Who is the artist behind the Fornasetti candles?

Fornasetti is “a charming chaos of images and objects, a universe that is instantly recognizable."

Born in Milan, Italy, in 1913, Piero Fornasetti was a painter, engraver, lithographer and creator of objects and furniture – a true artist. What transpires from his work is a testament to his insatiable curiosity for decorative arts, architecture and art history. His eclectic creations are the products of his varied skills and know-hows, and of his many artistic influences. Fornasetti transcended the boundaries of what was considered good taste to create a surprising, timeless aesthetic.

Without a doubt, the woman’s face has become the recurring symbol of Fornasetti’s work. Calm and silent, she stares back at us with large enigmatic eyes. Whether grimacing or playing coy, costumed or camouflaged, she appears on ceramics, chairs, and candles alike.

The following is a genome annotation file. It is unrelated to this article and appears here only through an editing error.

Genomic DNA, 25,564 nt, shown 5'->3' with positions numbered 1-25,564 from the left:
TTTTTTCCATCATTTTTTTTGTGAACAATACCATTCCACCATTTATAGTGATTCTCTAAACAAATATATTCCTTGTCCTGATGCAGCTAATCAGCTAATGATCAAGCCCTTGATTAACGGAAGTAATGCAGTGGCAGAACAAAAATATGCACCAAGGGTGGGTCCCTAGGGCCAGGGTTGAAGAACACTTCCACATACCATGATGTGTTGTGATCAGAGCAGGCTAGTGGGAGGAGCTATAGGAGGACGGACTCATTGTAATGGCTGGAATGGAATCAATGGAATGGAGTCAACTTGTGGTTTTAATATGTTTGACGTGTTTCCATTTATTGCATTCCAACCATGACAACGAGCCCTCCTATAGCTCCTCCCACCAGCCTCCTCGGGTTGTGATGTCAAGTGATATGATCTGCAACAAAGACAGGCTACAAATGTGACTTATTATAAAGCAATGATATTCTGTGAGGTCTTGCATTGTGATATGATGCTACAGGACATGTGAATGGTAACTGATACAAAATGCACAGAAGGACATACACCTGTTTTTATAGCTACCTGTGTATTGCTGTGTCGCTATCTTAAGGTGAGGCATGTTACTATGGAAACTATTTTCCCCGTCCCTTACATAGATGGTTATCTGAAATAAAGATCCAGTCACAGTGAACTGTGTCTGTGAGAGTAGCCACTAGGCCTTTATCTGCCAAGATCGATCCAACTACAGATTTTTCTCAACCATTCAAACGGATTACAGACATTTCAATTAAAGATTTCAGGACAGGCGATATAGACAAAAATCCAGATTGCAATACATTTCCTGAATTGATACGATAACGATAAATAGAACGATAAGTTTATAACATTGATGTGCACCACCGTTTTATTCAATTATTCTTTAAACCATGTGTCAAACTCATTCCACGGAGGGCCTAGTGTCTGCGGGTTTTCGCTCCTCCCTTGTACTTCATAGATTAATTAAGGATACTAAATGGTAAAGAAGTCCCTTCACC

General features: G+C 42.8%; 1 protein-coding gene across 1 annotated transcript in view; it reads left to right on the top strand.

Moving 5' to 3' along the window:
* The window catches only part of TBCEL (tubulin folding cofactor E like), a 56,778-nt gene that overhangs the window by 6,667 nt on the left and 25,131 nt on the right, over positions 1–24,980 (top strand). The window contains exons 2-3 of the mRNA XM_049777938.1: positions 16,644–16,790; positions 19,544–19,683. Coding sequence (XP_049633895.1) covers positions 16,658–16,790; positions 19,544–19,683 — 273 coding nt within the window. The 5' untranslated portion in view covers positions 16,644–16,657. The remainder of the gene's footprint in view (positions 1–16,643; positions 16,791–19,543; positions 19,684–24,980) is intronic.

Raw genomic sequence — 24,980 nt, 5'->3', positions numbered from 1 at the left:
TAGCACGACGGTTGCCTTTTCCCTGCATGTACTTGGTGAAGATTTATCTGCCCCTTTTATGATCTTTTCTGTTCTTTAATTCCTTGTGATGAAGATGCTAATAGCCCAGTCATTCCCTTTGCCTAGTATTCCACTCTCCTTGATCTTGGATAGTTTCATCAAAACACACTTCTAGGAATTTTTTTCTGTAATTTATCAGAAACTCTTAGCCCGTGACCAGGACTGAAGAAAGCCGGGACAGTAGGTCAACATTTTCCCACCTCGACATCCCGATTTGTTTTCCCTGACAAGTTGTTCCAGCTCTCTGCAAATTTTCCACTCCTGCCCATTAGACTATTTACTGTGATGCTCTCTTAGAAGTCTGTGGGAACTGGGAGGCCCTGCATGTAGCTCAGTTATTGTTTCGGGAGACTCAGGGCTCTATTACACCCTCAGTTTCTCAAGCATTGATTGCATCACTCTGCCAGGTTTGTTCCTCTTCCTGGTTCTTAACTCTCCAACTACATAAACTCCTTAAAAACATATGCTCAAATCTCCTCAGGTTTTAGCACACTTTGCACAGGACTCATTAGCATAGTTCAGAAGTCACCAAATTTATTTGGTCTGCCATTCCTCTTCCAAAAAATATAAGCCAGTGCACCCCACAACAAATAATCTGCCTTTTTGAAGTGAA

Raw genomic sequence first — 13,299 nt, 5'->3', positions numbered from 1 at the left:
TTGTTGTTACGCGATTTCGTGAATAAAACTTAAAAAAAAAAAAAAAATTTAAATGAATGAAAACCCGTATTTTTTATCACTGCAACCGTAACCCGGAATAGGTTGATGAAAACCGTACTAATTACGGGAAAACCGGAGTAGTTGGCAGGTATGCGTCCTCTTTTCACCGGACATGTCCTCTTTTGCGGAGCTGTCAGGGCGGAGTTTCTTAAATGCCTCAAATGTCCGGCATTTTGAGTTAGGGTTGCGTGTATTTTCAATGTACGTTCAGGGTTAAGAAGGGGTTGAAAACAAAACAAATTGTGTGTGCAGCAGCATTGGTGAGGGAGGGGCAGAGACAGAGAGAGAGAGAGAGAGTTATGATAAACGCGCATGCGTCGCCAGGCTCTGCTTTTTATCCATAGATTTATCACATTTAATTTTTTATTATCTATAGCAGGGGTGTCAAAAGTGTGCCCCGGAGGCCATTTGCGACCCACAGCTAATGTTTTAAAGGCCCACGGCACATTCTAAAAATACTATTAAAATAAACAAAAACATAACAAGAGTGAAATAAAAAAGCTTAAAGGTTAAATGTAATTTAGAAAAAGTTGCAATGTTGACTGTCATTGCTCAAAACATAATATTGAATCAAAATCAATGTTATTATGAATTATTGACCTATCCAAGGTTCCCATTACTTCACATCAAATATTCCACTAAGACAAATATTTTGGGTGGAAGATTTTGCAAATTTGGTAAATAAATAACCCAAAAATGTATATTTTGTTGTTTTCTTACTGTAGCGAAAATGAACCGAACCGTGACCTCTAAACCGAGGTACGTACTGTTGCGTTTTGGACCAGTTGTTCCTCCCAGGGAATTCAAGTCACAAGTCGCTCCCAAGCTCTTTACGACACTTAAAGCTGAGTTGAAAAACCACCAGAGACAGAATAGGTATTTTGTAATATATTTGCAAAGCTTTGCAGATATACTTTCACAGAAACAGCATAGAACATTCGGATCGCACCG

Fornasetti’s œuvre has been seen in museums internationally. Notably, it was exhibited at the Victoria and Albert Museum in London, UK, one of the most visited museums in the world, where a retrospective of the artist’s work was held only three years after his death. The Montreal Museum of Fine Arts holds a single creation by Fornasetti, the Architettura cabinet, a collaboration with the architect Gio Ponti, with whom he worked on many other projects.

“Decoration is born from the need to illuminate and make objects more beautiful by elevating their form. When you love a woman, you want her to be well-dressed, to wear jewelry. As we know, the frame contributes to our appreciation of a painting. The same is true of objects.” Piero Fornasetti


Very hard to find in North America, these small artworks were brought back from Europe by Myriam herself, and are now exhibited at MYEL. Inspired by the imaginative luxury of the decorative arts, Myriam handpicks the Fornasetti candles. The artistic heritage of these collector items makes them truly unique, not unlike MYEL creations. Once the candle has been enjoyed to the fullest, its ceramic vessel can be used as a jewelry box.

To dive into the euphoric imagination of Fornasetti, MYEL recommends reading Piero Fornasetti, Practical madness.


Collectif – Musée des arts décoratifs. Piero Fornasetti, Pratical madness. Paris : Les Arts Décoratifs, 2015.